Presence of women in the Senate
Last updated on 13/12/2017
The presence of women in the Senate has been increased by the electoral reform of 2007, which imposes a balanced number of men and women in the composition of candidate lists.
Currently there are 97 Female Senators. It is true, however, that this figure does not represent a balanced composition with regard to the total number of members of the Senate (266). The reason for this imbalance lies largely in the electoral system of the Senate, which impedes balanced candidacies, particularly in comparison with Congress: parties and coalitions are urged to present three candidates in the majority of constituencies, so it cannot guarantee more than one candidate in both sexes. Therefore, within the same candidacy, one sex might have one more candidate than the other. Furthermore, the elector may distribute their three votes freely; therefore parity will also depend on their selection.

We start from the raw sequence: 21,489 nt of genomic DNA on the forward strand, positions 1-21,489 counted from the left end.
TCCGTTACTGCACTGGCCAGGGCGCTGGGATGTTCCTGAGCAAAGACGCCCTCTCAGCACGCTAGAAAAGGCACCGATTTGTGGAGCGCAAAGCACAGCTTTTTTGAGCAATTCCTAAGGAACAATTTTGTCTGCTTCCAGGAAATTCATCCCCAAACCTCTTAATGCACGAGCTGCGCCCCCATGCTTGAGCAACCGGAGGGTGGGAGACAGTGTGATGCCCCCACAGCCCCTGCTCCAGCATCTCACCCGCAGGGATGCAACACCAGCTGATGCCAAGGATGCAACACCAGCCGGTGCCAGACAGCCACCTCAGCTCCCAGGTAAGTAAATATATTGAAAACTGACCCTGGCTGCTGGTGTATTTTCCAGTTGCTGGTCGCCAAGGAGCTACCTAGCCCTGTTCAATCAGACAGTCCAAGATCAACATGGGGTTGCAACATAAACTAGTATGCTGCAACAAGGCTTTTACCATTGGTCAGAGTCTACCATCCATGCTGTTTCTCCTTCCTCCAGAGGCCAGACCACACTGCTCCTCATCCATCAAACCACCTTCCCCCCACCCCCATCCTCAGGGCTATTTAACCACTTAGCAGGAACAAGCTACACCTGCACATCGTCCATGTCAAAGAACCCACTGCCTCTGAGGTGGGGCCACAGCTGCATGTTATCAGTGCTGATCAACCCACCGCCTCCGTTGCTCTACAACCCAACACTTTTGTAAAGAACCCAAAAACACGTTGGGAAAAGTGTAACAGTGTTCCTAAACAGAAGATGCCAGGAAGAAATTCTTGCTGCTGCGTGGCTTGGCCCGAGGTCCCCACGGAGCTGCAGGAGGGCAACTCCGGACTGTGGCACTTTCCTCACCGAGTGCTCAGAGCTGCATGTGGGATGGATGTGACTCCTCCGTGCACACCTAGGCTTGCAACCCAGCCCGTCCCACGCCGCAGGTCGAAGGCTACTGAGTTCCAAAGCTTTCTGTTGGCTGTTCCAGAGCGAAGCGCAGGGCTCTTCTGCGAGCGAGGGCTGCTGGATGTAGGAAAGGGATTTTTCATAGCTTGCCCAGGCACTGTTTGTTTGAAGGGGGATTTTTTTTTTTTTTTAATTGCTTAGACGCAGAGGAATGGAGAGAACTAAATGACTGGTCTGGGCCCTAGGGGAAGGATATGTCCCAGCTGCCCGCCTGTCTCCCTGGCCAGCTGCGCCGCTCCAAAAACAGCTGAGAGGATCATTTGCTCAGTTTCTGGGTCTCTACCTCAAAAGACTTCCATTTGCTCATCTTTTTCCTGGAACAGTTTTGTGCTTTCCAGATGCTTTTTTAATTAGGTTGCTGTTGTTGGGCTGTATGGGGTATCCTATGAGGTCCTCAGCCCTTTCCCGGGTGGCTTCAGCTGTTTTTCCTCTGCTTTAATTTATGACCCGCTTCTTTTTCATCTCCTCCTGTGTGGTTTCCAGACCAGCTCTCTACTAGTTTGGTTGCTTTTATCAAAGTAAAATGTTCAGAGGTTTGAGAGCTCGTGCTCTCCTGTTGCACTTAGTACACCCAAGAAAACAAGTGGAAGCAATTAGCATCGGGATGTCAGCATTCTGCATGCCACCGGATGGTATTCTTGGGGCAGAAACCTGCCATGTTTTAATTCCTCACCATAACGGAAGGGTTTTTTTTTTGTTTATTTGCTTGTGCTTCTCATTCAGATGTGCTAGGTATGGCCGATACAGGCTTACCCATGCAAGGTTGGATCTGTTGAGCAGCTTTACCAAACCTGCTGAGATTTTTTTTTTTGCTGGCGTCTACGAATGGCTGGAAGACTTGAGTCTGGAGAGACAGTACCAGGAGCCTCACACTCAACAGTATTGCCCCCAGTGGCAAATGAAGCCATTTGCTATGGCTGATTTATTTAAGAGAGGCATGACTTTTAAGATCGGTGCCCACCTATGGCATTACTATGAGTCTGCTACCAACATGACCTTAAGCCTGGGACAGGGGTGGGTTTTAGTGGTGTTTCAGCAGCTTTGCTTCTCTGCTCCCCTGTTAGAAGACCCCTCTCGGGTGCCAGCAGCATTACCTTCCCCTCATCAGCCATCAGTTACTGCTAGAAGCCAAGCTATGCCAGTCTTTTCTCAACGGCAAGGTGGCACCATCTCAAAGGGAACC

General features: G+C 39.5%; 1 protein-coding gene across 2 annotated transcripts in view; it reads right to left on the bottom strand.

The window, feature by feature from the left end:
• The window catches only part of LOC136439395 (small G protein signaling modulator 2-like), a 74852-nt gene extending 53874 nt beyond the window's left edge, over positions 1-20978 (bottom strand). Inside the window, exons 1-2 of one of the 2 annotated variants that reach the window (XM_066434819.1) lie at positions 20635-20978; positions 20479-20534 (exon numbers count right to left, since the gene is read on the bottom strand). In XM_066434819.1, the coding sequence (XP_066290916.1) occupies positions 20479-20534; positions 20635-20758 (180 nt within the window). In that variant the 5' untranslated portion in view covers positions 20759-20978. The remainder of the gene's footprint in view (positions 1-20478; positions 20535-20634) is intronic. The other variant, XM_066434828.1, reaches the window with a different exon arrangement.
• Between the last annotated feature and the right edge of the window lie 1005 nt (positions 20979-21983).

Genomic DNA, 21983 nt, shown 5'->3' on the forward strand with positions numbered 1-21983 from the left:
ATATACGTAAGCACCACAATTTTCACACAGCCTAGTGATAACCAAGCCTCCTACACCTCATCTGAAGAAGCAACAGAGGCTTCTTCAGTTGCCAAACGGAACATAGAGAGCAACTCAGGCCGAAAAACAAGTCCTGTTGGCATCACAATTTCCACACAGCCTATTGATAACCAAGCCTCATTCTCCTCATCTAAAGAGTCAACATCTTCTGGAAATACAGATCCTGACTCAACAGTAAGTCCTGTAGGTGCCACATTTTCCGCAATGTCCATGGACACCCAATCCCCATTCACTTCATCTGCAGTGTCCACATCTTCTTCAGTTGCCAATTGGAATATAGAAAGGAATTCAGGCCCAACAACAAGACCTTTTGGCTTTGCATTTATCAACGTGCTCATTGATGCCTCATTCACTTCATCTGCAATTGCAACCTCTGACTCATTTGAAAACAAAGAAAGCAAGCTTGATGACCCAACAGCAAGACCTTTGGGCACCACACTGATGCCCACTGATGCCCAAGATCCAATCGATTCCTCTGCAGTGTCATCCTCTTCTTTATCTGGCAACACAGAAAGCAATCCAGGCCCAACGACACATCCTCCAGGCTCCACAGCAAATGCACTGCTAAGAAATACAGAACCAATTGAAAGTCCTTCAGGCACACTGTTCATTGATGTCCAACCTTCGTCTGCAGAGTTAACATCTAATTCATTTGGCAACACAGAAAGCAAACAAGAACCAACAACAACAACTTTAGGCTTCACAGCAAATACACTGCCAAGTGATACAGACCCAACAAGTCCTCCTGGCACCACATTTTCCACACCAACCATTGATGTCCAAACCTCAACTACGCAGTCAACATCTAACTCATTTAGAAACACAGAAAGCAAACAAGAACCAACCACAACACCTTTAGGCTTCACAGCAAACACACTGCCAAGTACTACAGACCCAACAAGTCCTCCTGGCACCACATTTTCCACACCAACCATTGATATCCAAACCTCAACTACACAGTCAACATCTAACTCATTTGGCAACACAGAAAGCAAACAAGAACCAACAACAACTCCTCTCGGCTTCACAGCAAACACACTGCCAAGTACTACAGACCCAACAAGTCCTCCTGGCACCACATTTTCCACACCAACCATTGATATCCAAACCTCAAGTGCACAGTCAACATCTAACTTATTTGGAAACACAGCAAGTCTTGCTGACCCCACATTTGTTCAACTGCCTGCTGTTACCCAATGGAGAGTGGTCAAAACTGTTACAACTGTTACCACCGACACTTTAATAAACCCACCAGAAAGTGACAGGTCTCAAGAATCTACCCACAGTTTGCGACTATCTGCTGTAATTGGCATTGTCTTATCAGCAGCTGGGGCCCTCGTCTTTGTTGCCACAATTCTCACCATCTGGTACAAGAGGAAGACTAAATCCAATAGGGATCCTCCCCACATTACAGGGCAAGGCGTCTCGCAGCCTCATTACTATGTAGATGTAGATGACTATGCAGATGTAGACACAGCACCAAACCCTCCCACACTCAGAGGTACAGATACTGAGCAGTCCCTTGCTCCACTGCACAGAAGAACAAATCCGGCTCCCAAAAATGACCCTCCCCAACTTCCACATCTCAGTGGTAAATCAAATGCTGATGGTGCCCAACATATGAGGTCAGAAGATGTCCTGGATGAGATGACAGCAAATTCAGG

In addition, in the case of Senators appointed by regional Parliaments, the requirement for proportional distribution between their Parliamentary Groups also impedes this balance given that there are Groups which can only put forward one candidate; therefore, one of the genders will always go unrepresented through this channel. Furthermore, the fact that some of the Self-Governing Communities appoint a smaller and odd number of Senators contributes to this result.